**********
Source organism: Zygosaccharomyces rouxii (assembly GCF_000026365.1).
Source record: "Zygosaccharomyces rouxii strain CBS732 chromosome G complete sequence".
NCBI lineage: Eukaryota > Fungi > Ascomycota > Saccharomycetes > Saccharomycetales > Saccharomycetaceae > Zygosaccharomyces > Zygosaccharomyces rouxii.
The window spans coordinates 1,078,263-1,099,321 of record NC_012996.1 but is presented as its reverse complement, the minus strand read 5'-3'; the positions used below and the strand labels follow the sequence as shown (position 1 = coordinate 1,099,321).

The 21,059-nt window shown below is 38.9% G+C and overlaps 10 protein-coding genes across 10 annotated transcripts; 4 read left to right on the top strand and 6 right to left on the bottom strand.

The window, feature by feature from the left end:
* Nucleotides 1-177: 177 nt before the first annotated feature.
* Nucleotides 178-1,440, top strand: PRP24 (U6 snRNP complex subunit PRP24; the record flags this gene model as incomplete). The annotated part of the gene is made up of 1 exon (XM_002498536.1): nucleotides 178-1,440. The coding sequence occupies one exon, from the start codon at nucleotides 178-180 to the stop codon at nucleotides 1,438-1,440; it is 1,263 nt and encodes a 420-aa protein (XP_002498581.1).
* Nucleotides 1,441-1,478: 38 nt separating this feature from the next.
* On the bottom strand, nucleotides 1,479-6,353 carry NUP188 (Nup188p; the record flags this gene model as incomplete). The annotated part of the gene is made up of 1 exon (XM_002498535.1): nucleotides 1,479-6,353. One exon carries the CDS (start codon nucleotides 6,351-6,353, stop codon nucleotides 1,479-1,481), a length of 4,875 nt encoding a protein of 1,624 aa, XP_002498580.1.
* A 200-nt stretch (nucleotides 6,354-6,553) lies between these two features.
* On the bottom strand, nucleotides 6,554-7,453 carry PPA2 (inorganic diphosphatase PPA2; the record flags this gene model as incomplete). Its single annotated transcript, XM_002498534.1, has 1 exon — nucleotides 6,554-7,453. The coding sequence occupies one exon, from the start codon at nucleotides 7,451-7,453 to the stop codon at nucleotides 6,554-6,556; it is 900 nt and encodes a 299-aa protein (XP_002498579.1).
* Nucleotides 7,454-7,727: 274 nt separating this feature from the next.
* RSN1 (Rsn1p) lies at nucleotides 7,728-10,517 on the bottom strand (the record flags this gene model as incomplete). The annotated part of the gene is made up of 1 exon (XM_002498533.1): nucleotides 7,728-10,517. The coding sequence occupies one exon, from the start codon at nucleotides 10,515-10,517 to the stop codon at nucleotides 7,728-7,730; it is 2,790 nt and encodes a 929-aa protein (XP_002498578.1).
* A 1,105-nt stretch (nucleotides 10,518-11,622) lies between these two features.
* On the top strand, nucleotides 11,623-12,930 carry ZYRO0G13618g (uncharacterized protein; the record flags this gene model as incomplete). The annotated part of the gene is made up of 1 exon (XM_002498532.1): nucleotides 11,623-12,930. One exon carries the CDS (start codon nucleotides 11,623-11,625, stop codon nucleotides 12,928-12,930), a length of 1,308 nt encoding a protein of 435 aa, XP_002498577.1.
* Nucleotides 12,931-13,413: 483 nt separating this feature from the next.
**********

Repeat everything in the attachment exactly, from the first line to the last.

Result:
Source organism: Zygosaccharomyces rouxii (assembly GCF_000026365.1).
Source record: "Zygosaccharomyces rouxii strain CBS732 chromosome G complete sequence".
NCBI lineage: Eukaryota > Fungi > Ascomycota > Saccharomycetes > Saccharomycetales > Saccharomycetaceae > Zygosaccharomyces > Zygosaccharomyces rouxii.
The window spans coordinates 1,078,263-1,099,321 of record NC_012996.1 but is presented as its reverse complement, the minus strand read 5'-3'; the positions used below and the strand labels follow the sequence as shown (position 1 = coordinate 1,099,321).

The 21,059-nt window shown below is 38.9% G+C and overlaps 10 protein-coding genes across 10 annotated transcripts; 4 read left to right on the top strand and 6 right to left on the bottom strand.

The window, feature by feature from the left end:
* Nucleotides 1-177: 177 nt before the first annotated feature.
* Nucleotides 178-1,440, top strand: PRP24 (U6 snRNP complex subunit PRP24; the record flags this gene model as incomplete). The annotated part of the gene is made up of 1 exon (XM_002498536.1): nucleotides 178-1,440. The coding sequence occupies one exon, from the start codon at nucleotides 178-180 to the stop codon at nucleotides 1,438-1,440; it is 1,263 nt and encodes a 420-aa protein (XP_002498581.1).
* Nucleotides 1,441-1,478: 38 nt separating this feature from the next.
* On the bottom strand, nucleotides 1,479-6,353 carry NUP188 (Nup188p; the record flags this gene model as incomplete). The annotated part of the gene is made up of 1 exon (XM_002498535.1): nucleotides 1,479-6,353. One exon carries the CDS (start codon nucleotides 6,351-6,353, stop codon nucleotides 1,479-1,481), a length of 4,875 nt encoding a protein of 1,624 aa, XP_002498580.1.
* A 200-nt stretch (nucleotides 6,354-6,553) lies between these two features.
* On the bottom strand, nucleotides 6,554-7,453 carry PPA2 (inorganic diphosphatase PPA2; the record flags this gene model as incomplete). Its single annotated transcript, XM_002498534.1, has 1 exon — nucleotides 6,554-7,453. The coding sequence occupies one exon, from the start codon at nucleotides 7,451-7,453 to the stop codon at nucleotides 6,554-6,556; it is 900 nt and encodes a 299-aa protein (XP_002498579.1).
* Nucleotides 7,454-7,727: 274 nt separating this feature from the next.
* RSN1 (Rsn1p) lies at nucleotides 7,728-10,517 on the bottom strand (the record flags this gene model as incomplete). The annotated part of the gene is made up of 1 exon (XM_002498533.1): nucleotides 7,728-10,517. The coding sequence occupies one exon, from the start codon at nucleotides 10,515-10,517 to the stop codon at nucleotides 7,728-7,730; it is 2,790 nt and encodes a 929-aa protein (XP_002498578.1).
* A 1,105-nt stretch (nucleotides 10,518-11,622) lies between these two features.
* On the top strand, nucleotides 11,623-12,930 carry ZYRO0G13618g (uncharacterized protein; the record flags this gene model as incomplete). The annotated part of the gene is made up of 1 exon (XM_002498532.1): nucleotides 11,623-12,930. One exon carries the CDS (start codon nucleotides 11,623-11,625, stop codon nucleotides 12,928-12,930), a length of 1,308 nt encoding a protein of 435 aa, XP_002498577.1.
* Nucleotides 12,931-13,413: 483 nt separating this feature from the next.